University Hospitals Plymouth NHS Trust neglect led to the death of ‘fit and healthy’ 20-year old
An inquest into the death of 20-year old woman has found that multiple failures by the University Hospitals Plymouth NHS Trust following a routine appendicectomy led to her premature death from sepsis and multi-organ failure.
Chloe Rideout was admitted to Derriford Hospital on 7 October 2018 with acute abdominal pain. Two days later, she underwent surgery to remove her appendix. She was then prescribed antibiotics, as advised by microbiology, but had a slow post-operative recovery.
In response to this, blood tests were taken on prior to her discharge on 13 October 2018. However, the results were not checked by the medical staff before Chloe was discharged, despite them showing abnormalities. Additional errors were also made by the medical staff with the prescription for her discharge medication, with a failure to prescribe two of Chloe’s antibiotics. She was discharged by doctors who were not familiar with her, and who failed to recongise she had deteriorated clinically.
On her discharge, Chloe continued to suffer from abdominal pain and felt unwell, leading her mum, Sharon, to contact 111 services. An Advanced Nurse Practitioner did a home visit and reviewed Chloe’s anti-sickness medication and painkillers, while also providing a laxative. However, Sharon remained concerned and called 999 within 10 minutes of the nurse leaving. Chloe was taken by ambulance to the Emergency Department at Royal Cornwall Hospital. Peritonitis and sepsis were thought to be the likely diagnoses and Chloe was admitted.
Chloe’s liver function tests, which had been abnormal on her discharge, deteriorated further and she began treatment for liver failure. Advice was sought from King’s College Hospital, London and further abdominal surgery was performed on 17 October 2018, during which time Chloe also started treatment for kidney failure. More abdominal surgery was required, but Chloe continued to deteriorate, suffering from multi-organ failure. This affected her brain, and testing confirmed brain stem death. She died on 20 October 2018.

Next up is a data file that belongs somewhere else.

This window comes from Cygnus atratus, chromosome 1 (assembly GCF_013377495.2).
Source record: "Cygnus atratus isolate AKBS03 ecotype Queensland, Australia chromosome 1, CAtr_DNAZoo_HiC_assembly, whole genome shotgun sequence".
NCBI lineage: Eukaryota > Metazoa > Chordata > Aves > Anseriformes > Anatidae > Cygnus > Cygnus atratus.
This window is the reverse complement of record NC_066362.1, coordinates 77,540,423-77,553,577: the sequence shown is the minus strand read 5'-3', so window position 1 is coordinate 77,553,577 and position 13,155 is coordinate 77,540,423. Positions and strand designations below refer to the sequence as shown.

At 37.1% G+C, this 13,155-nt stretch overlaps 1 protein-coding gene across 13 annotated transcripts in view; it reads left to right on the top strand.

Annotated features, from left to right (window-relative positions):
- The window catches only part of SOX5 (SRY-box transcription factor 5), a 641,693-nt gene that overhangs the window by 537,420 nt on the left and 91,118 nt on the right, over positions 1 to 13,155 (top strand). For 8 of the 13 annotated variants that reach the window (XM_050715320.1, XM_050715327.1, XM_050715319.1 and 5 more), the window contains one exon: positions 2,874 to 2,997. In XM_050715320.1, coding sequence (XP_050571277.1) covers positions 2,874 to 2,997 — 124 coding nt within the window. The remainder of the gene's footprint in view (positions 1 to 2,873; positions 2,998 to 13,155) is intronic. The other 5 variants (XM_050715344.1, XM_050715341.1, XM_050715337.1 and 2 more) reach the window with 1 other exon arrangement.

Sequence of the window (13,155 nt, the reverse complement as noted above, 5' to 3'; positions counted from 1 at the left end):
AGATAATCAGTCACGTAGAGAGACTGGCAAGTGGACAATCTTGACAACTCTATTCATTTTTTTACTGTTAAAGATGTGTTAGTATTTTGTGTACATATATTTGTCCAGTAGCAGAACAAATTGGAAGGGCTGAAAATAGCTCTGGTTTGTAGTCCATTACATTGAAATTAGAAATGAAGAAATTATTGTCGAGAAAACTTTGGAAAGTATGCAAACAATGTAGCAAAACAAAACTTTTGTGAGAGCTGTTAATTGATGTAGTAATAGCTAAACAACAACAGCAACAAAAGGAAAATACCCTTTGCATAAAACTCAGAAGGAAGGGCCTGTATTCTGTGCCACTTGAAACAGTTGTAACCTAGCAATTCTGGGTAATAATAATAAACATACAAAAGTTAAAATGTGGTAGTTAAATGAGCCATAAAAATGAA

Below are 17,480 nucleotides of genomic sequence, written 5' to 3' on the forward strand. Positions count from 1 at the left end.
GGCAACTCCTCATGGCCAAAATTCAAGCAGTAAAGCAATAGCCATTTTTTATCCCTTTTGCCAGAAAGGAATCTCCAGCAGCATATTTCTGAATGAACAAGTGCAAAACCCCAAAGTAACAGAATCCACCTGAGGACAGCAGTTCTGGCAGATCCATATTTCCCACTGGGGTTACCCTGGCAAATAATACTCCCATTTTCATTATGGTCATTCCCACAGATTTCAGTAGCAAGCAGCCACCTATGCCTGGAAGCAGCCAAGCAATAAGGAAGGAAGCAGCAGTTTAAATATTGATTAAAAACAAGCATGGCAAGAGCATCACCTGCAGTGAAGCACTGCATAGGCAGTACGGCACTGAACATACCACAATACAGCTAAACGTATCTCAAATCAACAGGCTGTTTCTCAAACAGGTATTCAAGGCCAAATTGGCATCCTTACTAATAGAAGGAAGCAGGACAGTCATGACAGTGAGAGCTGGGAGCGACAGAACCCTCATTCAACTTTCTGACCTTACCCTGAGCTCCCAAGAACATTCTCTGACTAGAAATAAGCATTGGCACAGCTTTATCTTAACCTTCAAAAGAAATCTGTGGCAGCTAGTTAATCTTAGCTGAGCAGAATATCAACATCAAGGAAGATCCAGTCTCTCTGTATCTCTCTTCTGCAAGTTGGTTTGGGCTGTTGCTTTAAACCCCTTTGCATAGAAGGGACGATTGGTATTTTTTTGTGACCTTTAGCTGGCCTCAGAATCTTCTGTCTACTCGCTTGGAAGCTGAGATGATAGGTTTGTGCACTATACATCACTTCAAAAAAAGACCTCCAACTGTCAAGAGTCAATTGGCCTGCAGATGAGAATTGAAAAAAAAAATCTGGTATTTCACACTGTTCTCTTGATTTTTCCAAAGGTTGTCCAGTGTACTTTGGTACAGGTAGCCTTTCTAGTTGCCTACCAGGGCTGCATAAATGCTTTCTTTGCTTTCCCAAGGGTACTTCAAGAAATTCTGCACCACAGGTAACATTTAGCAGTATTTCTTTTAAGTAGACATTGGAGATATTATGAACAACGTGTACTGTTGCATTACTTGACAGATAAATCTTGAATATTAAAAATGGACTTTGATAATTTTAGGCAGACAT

The inquest took place between the 12-14 May, heard remotely via videolink. The Coroner was Acting Senior Coroner for Cornwall and the Isles of Scilly, Mr Andrew Cox.
The Coroner instructed two expert witnesses, surgical expert Professor Winslet and hepatology expert Dr Mervyn Davies. The inquest heard evidence from Chloe’s Consultant Surgeon about the lack of continuity of junior doctor support, which contributed to the errors in care that were made. The inquest concluded that, had Chloe’s clinical deterioration been recognised and had her blood results been checked she would have remained in hospital, her correct antibiotic prescription would have continued, and she would not have died.
Chloe’s mum, Sharon described her daughter as a ‘lovely person, who gave so much to other people’. Sharon emphasised that Chloe was fit and well prior to her initial operation.
“She had run six miles, just two days before she fell ill. Chloe was a strong, fit 20-year-old woman, who had gone into hospital for a routine operation and died. We, as a family, cannot believe that so many professionals did not spot any signs of sepsis and we feel that so many people have let Chloe down. You worry about your children driving, going out at night, and drinking alcohol but not at any stage do you think you need to worry about your child having a routine operation in hospital.
“Chloe’s death has affected so many lives. As parents we have been robbed of our daughter. It has completely wrecked the lives of me, her dad and her brother. It has affected the lives of her relatives and many friends.
“As Chloe’ s parents we are very concerned about the care that Chloe received. Chloe was a young lady with her life ahead of her and it has been ripped away from her. We want to make sure any failings by the healthcare providers are fully investigated and we want to prevent happening to anyone else.”
Dawn said: “The failings of the doctors involved in Chloe’s care were very basic errors which should not, under any circumstances, have happened. With the correct treatment, Chloe would not have died. Chloe’s suffering prior to her death was horrendous for both her and her family. A young life full of promise has needlessly been lost. The Coroner’s finding of neglect is entirely appropriate in this case. It is imperative that the Trust make changes to reduce the likelihood of such errors happening again, and it is reassuring that steps have already been taken in this regard.”
Deputy Medical Director for University Hospital Plymouth, Paul McArdle, apologised to the family after the Trust’s evidence was heard. He apologised unreservedly for ‘missed opportunities in care that might have led to a different outcome’
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